Getting fit for motherhood involves more than a trip to a day spa

Jun 16, 2009
Posted in: Health & Beauty   Posted by: Beth

Pregnancy can be a frustrating time if you’re a fitness fanatic, but providing you have a clean bill of health from your GP there’s no need to hang up your trainers or leave your leotard in the drawer for nine months.

A recent study, conducted by Kansas City University in America, showed that there were numerous benefits for unborn bambinos if their mothers took moderate exercise during pregnancy. The scientists’ findings suggested that exercise during pregnancy was linked to better foetal heart health and nervous system development.

This is great news for anyone who relies on a daily dose of exercise-induced endorphins to keep them feeling on top form, although the key lies in finding sports that don’t jeopardise the wellbeing of your unborn baby. Certain physical activities are understandably less suitable for pregnant mums than others.

Indeed a quick look at the list of sports which aren’t advised during pregnancy might leave you with the impression that the extent of your sporting endeavours is now restricted to strolling down to your local day spa for a relaxing facial and a nurturing massage, or sitting in an armchair at home, playing a Wii.

Scuba diving, for example, is an absolute “no-no”, as air bubbles could form in your blood stream as you surface, endangering both you and your unborn baby. Bungee-jumping is also out – this is not what people have in mind when they talk about a “bouncing baby”…

Contact sports such as hockey are best avoided too, owing to the risk of falling over or being hit in the stomach by an out of control stick or ball (or player!).

Other sports that carry a high risk of falling or impact should also be given a body swerve. For no matter how skilled a downhill skier, water-skier or snowboarder you are, accidents can – and do – happen.

Fortunately, however, there are a number of fun sporting activities that you can still safely pursue to keep fit during your pregnancy – with the approval of your healthcare provider, of course.

For example, provided you’re not taking them up for the first time in your life, moderate running and aerobics are both recommended – preferably done on a regular basis, since a routine is easier on your body than periods of inertia, punctuated by spurts of activity.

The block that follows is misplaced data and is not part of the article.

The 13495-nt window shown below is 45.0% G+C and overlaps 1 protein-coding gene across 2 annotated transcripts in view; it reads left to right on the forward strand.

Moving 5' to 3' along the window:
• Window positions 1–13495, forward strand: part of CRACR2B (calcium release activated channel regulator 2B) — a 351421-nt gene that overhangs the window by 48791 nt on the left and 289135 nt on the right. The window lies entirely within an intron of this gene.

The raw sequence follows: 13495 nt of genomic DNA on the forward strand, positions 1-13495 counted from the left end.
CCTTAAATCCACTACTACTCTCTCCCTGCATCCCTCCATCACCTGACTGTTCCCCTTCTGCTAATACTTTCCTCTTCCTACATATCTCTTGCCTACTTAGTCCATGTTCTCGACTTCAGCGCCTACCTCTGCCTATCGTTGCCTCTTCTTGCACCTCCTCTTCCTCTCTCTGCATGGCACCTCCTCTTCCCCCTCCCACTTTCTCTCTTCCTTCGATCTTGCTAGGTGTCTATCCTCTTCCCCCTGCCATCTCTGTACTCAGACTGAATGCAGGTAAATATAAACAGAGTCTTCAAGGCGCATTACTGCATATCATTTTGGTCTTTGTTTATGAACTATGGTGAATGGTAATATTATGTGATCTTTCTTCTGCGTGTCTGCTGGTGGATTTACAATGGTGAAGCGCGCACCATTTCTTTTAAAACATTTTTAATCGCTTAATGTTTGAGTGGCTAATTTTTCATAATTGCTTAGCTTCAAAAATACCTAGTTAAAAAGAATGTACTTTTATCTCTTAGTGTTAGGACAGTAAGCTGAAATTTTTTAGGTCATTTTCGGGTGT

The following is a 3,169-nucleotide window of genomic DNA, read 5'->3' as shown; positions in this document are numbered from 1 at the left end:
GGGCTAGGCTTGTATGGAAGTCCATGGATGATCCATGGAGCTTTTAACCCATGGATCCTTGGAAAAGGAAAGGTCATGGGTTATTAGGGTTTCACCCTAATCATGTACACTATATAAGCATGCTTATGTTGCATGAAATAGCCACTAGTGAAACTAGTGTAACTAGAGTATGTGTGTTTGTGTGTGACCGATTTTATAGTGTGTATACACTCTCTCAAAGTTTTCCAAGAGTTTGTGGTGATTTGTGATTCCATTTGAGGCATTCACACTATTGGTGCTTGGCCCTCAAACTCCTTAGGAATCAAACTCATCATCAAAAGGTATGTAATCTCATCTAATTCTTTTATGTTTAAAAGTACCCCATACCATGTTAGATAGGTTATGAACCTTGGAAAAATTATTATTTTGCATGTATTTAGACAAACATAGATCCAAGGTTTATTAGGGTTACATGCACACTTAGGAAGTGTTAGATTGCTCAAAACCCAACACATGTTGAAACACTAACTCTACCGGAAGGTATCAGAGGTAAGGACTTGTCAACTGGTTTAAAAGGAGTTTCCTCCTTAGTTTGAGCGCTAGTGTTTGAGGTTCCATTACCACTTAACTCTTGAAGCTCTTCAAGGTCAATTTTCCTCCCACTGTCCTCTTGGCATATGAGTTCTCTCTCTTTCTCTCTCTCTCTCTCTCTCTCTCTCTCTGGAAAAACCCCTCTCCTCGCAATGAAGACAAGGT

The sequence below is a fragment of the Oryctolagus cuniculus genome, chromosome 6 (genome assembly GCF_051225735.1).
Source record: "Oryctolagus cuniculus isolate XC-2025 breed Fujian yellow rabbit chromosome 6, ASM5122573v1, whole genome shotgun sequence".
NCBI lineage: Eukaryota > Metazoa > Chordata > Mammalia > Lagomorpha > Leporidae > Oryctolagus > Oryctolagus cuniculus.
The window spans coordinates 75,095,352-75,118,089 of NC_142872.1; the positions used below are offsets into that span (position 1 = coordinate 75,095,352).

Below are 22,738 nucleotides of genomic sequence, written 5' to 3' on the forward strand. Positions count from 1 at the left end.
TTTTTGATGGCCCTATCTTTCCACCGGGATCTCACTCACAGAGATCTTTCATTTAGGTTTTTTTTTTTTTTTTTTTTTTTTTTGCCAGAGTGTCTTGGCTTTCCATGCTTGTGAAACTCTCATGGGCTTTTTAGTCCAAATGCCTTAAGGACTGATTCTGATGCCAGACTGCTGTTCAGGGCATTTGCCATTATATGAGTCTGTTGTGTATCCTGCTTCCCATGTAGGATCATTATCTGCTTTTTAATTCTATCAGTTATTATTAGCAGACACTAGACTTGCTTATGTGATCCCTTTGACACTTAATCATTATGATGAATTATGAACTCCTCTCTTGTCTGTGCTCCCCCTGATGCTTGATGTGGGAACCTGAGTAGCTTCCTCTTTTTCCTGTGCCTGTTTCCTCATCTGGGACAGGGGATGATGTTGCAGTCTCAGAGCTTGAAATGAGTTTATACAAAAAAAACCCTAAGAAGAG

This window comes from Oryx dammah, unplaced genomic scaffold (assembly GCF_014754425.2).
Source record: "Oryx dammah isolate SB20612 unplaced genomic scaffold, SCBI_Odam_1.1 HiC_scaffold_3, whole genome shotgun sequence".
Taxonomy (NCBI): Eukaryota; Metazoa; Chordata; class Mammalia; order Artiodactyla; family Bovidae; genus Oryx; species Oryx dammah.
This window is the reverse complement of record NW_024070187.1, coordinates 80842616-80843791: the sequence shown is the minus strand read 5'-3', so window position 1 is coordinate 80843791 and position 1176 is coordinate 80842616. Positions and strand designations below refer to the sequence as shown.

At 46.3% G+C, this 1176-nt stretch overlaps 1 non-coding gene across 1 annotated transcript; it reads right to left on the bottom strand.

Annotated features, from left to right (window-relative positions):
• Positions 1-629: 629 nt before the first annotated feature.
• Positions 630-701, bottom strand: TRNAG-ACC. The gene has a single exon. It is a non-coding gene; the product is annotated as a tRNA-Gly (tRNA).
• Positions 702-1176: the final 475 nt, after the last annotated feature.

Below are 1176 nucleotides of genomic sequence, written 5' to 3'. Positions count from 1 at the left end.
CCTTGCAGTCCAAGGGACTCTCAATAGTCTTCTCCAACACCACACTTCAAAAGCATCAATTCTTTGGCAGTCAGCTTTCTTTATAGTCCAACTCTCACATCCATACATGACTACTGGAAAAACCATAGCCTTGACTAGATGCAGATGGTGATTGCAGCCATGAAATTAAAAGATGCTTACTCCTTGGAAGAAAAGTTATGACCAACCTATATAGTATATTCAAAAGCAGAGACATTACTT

However, it’s always wise to let the aerobics instructor at your local gym or health spa know that you’re pregnant so that they can advise you about any moves which you should avoid during classes.

Swimming and water exercise classes are generally recommended during pregnancy, as the water buoys the body and eases the pressure on tired joints. Most leading spas and fitness clubs offer a range of suitable water-based sessions.

Water is an ideal medium for pregnant women to exercise in, because as Marion Sulprizio, a sports psychologist from Cologne University’s Department of Health Research points out: “Strenuous activities are possible in water without raising the heart rate.”

If you’re a keen cyclist, you should be able to keep those wheels spinning merrily until well through the second trimester of your pregnancy, though you may need to leave your bicycle sulking in the shed for the last trimester once your gradually expanding girth risks throwing you off balance.

Whichever form of exercise you choose to pursue during your pregnancy, the key to success is to heed your doctor’s advice at all times and to be guided by how you’re feeling as each week of your pregnancy passes.  Don’t try to run when you’re not sure you can even walk!

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